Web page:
'And when you pray, do not imitate the hypocrites: they love to say their prayers standing up in the synagogues and at the street corners for people to see them. In truth I tell you, they have had their reward. But when you pray, go to your private room, shut yourself in, and so pray to your Father who is in that secret place, and your Father who sees all that is done in secret will reward you.

'When you are fasting, do not put on a gloomy look as the hypocrites do: they go about looking unsightly to let people know they are fasting. In truth I tell you, they have had their reward. But when you fast, put scent on your head and wash your face, so that no one will know you are fasting except your Father who sees all that is done in secret; and your Father who sees all that is done in secret will reward you.

• The Gospel of today continues the meditation on the Sermon on the Mountain. In the previous days we have reflected at length on the message of chapter 5 of Matthew’s Gospel. In today’s Gospel and the following days we meditate on the message of chapter 6 of this Gospel. The sequence of chapters 5 and 6 can help us to understand it. The passages in italics indicate the text of today’s Gospel. The following is the schema:

Matthew 5, 1-12: The Beatitudes: solemn opening of the New Law
Matthew 5, 13-16: The new presence in the world: Salt of the earth and Light of the world
Matthew 5, 17-19: The new practice of justice; relationship with the ancient law
Matthew 5, 20-48: The new practice of justice: observing the new Law.
Matthew 6, 1-4: The new practice of piety: alms
Matthew 6, 5-15: The new practice of the works of piety: prayer
Matthew 6, 16-18: The new practice of the works of piety: fasting
Matthew 6, 19-21: New relationship to material goods: do not accumulate
Matthew 6, 22-23: New relationship to material goods: correct vision
Matthew 6, 24: New relationship to material goods: God and money
Matthew 6, 25-34: New relationship to material goods: abandonment in Providence.
Today’s Gospel treats three themes: alms giving (6, 1-4), prayer (6, 5-6) and fasting (6, 16-18). These are three works of piety of the Jews.

• Matthew 6,1: Be careful not to parade your uprightness to attract attention. Jesus criticises those who do the good works to be seen by men (Mt 6,1). Jesus asks to build up interior security not in what we do for God, but in what God does for us. From the advise that he gives there results a new type of relationship with God: “Your Father who sees all that is done in secret will reward you” (Mt 6,4). "Your Father knows what you need before you ask him” (Mt 6, 8). "If you forgive others their failings, your heavenly Father will forgive your failings” (Mt 6, 14). It is a new way which opens itself now to have access to the Heart of God our Father. Jesus does not allow that the practice of justice and of piety be used as a means for self promotion before God and before the community (Mt 6, 2.5.16).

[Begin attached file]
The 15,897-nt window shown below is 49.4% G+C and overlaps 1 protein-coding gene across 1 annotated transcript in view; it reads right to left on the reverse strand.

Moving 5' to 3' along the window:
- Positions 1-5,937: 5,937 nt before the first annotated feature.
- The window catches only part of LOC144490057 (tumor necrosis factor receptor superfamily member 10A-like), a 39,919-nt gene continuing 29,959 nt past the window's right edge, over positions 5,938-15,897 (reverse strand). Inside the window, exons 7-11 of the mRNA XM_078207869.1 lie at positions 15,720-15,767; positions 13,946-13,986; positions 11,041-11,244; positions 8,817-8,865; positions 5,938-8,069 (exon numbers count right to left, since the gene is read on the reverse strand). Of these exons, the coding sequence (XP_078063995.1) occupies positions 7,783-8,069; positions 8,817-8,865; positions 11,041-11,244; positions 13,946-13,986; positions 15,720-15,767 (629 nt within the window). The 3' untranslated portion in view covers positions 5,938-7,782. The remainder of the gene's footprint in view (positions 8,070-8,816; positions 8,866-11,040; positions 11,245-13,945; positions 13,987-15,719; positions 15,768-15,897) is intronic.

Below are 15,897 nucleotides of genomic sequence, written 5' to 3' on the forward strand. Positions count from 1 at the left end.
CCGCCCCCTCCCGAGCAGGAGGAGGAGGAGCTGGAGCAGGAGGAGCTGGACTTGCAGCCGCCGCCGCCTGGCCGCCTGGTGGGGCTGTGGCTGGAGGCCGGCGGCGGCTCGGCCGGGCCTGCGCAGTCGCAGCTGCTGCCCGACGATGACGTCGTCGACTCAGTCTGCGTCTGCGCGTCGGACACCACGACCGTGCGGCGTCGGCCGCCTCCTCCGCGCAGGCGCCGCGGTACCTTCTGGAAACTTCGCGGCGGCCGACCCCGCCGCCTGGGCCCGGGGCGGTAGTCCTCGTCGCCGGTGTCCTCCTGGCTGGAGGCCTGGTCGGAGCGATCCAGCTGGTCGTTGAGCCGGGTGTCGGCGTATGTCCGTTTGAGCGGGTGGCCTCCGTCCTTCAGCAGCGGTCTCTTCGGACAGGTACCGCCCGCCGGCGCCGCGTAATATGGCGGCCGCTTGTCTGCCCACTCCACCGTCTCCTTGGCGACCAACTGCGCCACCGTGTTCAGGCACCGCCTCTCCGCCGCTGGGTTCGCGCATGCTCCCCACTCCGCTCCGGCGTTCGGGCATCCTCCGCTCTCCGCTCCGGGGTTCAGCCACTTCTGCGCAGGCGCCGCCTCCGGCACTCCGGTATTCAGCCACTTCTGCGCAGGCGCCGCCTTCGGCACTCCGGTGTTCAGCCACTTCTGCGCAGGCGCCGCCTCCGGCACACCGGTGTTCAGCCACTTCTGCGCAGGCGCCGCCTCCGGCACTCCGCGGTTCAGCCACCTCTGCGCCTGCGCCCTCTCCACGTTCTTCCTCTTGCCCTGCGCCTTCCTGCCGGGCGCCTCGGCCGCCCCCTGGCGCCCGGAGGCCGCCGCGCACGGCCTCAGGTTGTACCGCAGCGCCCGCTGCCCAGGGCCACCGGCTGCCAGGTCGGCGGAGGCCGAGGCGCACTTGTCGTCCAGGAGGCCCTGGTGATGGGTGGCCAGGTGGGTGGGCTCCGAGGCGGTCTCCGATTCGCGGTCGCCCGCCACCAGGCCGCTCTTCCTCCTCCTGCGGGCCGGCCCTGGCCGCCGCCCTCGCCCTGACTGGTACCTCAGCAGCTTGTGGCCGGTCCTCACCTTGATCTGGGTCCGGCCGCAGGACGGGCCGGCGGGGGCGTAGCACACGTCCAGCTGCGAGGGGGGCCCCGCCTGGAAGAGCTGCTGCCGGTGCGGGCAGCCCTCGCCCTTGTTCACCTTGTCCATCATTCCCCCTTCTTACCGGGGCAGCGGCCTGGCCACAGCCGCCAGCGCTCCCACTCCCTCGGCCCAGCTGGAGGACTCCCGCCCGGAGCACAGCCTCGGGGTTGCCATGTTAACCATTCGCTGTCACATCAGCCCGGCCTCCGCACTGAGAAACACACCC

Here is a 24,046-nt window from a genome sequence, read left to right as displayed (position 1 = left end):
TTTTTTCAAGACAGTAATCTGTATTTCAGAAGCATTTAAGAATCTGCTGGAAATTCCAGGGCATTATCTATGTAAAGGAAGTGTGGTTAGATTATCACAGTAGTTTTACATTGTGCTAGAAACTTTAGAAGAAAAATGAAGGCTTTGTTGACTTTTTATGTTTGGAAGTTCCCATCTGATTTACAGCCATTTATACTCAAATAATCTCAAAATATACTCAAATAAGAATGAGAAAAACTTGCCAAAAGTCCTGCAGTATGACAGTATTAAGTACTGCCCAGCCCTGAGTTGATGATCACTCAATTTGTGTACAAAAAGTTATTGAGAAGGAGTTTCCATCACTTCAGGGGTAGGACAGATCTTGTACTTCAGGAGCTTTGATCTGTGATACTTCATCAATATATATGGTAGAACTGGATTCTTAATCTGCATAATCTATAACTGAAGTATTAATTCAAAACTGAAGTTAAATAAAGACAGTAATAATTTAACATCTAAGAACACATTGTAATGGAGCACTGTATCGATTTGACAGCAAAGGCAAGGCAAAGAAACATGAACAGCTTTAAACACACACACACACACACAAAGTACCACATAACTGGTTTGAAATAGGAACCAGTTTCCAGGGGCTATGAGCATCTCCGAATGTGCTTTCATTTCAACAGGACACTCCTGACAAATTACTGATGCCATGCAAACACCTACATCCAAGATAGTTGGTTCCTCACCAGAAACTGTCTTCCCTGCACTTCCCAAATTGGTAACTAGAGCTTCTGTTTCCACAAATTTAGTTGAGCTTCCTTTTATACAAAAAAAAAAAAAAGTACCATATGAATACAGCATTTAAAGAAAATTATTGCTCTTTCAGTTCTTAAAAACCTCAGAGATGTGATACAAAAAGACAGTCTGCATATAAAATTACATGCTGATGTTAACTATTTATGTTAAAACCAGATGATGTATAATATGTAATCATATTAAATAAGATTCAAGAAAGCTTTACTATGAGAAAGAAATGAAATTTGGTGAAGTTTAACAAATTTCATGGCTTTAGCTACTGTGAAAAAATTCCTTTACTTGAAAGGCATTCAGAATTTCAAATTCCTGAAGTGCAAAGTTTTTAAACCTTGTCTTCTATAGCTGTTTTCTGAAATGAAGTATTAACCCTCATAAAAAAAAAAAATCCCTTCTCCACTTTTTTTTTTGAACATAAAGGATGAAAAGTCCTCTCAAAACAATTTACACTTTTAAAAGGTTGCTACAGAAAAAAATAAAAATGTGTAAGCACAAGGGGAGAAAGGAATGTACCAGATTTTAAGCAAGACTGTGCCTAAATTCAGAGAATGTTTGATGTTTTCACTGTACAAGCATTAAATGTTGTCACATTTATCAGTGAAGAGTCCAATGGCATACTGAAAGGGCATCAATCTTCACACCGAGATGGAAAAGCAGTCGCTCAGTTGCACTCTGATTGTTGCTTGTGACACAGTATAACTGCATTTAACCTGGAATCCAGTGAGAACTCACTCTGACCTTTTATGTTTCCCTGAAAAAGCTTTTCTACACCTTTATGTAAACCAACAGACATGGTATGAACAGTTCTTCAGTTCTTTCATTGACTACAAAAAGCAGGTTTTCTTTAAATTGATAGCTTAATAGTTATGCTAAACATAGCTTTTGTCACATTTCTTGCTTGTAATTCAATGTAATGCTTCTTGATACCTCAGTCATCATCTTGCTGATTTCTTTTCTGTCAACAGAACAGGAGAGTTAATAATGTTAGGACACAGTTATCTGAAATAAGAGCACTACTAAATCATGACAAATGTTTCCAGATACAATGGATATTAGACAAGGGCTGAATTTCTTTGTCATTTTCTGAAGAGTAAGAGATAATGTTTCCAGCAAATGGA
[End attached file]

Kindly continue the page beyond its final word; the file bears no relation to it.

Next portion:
• Matthew 6, 2-4: How to practice almsgiving. To give alms is a way of sharing, very recommended by the first Christians (Ac 2, 44-45; 4, 32-35). The person who practices alms giving and sharing to promote herself before others merits to be excluded from the community, as it happened to Ananias and Saphira (Ac 5, 1-11). Today, in society as well as in the Church, there are persons who make great publicity of the good that they do to others. Jesus asks the contrary: to do good in such a way that the left hand does not know what the right hand does. It is the total detachment and the total gift in total gratuity of the love which believes in God the Father and imitates all that he does.

• Matthew 6, 5-6: How to practice prayer. Prayer places the person in direct relationship with God. Some Pharisees transformed prayer into an occasion to show themselves before others. At that time, when the trumpet sounded in the three moments of prayer, morning, noon and evening, they should stop in the place where they were to pray. There were people who sought to be in the corners in public places, in such a way that everybody would see that they were praying. Well then, such an attitude perverts our relationship with God. This is false and has no sense. This is why, Jesus says that it is better to close up oneself in our room to pray in secret, maintaining the authenticity of the relationship. God sees you even in secret, and he always listens to you. It is a question of a personal prayer, not of a community prayer.

• Matthew 6, 16-18: How to practice fasting. At that time the practice of fasting was accompanied by some very visible external gestures: not to wash one’s face, not to comb one’s hair, use sober dresses. These were visible signs of fasting. Jesus criticises this form of fasting and orders to do the contrary, and thus others cannot become aware that you are fasting: bathe, use perfume, and comb your hair well. In this way, only your Father who sees in secret knows that you are fasting and he will reward you.

Personal questions
• When you pray, how do you live your relationship with God?
• How do you live your relationship with others in the family and in community?

Reference: Courtesy of Order of Carmelites,


Featured Item of the Day from Litany Lane


Saint of the Day:  St Romuald

Feast DayJune 19

Patron Saint:  n/a
Attributes:  n/a

San Romualdo, from the San Marco altarpiece by Fra Angelico (Minneapolis Institute of Arts)
Romuald (c. 951 – traditionally 19 June, c. 1025/27)[1] was the founder of the Camaldolese order and a major figure in the eleventh-century "Renaissance of eremitical asceticism".[2]

According to the vita by Peter Damian,[3] written about fifteen years after Romuald's death,[4] Romuald was born in Ravenna, in northeastern Italy, to the aristocratic Onesti family. His father was Sergius degli Onesti and his mother was Traversara Traversari. As a youth, according to early accounts, Romuald indulged in the pleasures and sins of the world common to a tenth-century nobleman. After watching his father kill an opponent in a duel however, the 20-year old Romuald was devastated, and fled to the Basilica of Sant'Apollinare in Classe. After some indecision, Romuald became a monk there. Led by a desire for a stricter way of life than he found in that community, three years later he withdrew to become a hermit on a remote island in the region, accompanied solely by an older monk, Marinus, who served as his spiritual master.